A Greek Christmas present

I was searching the Internet now for the phrase "Greek present", but I couldn't find it in English. It appears to be a Portuguese expression only: "presente de grego" means a present you really don't want. The reference is to one famous present the Greek gave to the Trojans a couple thousand years ago.

The reason this came to my mind today was we're giving you two early Christmas presents today, both related to the Greek alphabet. And unlike the Ancient Greek, we think you're going to like these presents :-) . The first one, Thorbjørn blogged about earlier today. The second, it's my honour to present once again: Qt 4.5 Beta is released!

That's two betas in one day. You'd think that we would have planned this carefully to coincide and to be close to the holidays. I guess that, had we planned that in the first place, we wouldn't have made it. But it's all for the better that it worked out fine ;-)

You all know the main features we added for Qt 4.5, so I won't dwell on them here. But you can see that the addition of a new port (to Mac Cocoa) is our focus for the moment (Watch the Widget Pimp^W^W^WTrenton's video on Youtube if you can't see in our webpage)

I'd like to emphasise one point that Thorbjørn didn't emphasise enough: Qt Creator is now Open Source. We had planned on doing that the whole time, but the need to publish the alpha trumped getting organised. And more than that: Qt Creator's source code repository is available for everyone to see. Unlike the existing Qt snapshots, this is the real thing and is the same source code that our developers are using. No tricks!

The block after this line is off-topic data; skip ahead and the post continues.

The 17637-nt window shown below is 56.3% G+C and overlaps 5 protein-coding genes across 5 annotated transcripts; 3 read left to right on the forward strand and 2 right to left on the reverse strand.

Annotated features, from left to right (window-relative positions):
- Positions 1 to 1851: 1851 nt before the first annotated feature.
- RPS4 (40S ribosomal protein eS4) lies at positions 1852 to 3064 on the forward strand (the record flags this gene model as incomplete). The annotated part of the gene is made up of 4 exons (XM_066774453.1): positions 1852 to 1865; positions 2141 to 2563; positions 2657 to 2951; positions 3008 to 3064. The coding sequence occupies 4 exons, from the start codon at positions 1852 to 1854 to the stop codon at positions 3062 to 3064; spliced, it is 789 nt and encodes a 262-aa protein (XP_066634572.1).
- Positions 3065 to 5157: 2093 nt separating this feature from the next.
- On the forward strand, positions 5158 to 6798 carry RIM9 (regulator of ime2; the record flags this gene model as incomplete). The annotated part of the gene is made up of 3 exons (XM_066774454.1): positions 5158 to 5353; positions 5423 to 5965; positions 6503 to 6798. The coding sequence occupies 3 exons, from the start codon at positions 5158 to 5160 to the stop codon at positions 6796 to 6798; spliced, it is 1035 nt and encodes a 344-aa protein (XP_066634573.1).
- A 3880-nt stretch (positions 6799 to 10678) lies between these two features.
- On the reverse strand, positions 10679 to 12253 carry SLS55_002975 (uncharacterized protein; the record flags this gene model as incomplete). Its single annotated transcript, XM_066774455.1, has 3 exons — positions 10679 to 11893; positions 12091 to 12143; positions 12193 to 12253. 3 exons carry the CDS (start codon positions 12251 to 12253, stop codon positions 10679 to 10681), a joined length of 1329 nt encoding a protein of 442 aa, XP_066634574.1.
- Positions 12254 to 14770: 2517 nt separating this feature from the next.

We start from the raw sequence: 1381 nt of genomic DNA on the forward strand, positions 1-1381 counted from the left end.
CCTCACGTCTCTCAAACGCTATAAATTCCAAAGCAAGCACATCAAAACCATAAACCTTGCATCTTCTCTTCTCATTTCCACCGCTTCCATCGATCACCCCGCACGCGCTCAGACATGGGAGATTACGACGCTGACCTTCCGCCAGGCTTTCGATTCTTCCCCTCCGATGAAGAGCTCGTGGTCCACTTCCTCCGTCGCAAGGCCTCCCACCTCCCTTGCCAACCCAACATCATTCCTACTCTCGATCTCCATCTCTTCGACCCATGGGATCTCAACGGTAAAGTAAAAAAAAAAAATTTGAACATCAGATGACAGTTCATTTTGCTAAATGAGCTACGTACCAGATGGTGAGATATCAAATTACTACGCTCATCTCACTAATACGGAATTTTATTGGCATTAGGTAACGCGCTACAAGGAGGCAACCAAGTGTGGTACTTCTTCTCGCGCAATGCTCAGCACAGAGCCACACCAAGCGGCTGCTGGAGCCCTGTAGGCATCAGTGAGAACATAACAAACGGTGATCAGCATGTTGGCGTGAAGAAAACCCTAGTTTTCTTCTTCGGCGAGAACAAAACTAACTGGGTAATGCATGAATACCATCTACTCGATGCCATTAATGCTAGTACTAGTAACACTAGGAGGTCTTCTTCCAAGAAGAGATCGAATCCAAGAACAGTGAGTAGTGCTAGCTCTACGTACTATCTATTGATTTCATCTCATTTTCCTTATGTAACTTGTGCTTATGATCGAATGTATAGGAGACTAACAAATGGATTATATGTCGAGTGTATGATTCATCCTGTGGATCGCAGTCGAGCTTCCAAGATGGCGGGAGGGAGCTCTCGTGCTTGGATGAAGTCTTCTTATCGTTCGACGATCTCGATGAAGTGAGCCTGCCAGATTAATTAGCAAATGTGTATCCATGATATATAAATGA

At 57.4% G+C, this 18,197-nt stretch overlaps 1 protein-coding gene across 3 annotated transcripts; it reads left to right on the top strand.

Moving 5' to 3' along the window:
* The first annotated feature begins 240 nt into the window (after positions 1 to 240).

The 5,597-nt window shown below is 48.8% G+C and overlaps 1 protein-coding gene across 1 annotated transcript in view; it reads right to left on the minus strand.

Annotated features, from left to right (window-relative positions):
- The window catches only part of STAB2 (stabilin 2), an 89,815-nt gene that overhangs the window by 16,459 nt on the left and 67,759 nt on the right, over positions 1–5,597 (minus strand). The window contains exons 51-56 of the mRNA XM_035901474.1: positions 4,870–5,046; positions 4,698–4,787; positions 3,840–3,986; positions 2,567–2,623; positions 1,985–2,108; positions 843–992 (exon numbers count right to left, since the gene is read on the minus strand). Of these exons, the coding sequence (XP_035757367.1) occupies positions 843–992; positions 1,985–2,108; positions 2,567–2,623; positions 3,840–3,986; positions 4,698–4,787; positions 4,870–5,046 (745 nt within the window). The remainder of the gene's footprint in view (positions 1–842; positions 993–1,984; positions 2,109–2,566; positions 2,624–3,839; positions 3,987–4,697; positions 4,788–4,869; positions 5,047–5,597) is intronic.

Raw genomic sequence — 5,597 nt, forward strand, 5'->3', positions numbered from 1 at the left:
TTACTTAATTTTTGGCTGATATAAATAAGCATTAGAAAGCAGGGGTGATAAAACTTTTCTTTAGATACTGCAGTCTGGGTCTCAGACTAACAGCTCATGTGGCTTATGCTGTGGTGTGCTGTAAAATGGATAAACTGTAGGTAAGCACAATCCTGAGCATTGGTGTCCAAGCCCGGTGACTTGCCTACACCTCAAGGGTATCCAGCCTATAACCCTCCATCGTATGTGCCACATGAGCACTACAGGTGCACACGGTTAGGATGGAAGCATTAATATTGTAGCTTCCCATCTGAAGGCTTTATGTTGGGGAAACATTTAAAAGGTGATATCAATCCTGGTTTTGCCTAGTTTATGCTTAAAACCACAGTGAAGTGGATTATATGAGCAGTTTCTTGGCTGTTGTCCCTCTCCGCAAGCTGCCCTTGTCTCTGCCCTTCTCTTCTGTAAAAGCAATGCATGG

And it couldn't be any different: Qt Creator beta uses Qt 4.5 beta. So you should download the latest and greatest Qt too.

The Qt 4.5 beta is a great improvement to the technical preview we released almost two months ago. Whereas that was a package just after feature freeze, containing whatever we had at the time, with minimal QA, the beta is about a more polished product. We aren't release quality yet, but we're that much closer.

Between the TP and the Beta, we've done a lot of bug-fixing, regression testing and general polishing. We've updated the documentation and added new examples and demos too (I highly recommend the new Boxes demonstration, even though that's very CPU and GPU intensive). Like I mentioned in my last blog, we've taken a lot of care to fix both glaring and subtle issues that still plagued Qt. I've been running KDE 4.2 beta using Qt 4.5 beta for the past weeks, without major issues, and, like I said above, the Qt Creator beta is also using Qt 4.5 beta.

That says a lot. In fact, when we started discussing with other groups inside Nokia what they call "alpha" and "beta", it became quite apparent that our definitions are one step ahead of theirs. What they call "beta", we'd call "alpha" or "technical preview" (feature-complete, documented, unit-tested, minimal integration testing and manual QA). For us, "beta" has to pass a series of baseline scenarios, compile in all of our supported platforms, plus it needs a month or two of QA.

That being said, you'll still probably find issues with Qt 4.5 beta. If you do, please let us know: send email to the mailing list (see the announcement for subscription instructions).

Happy holidays everyone and happy hacking!

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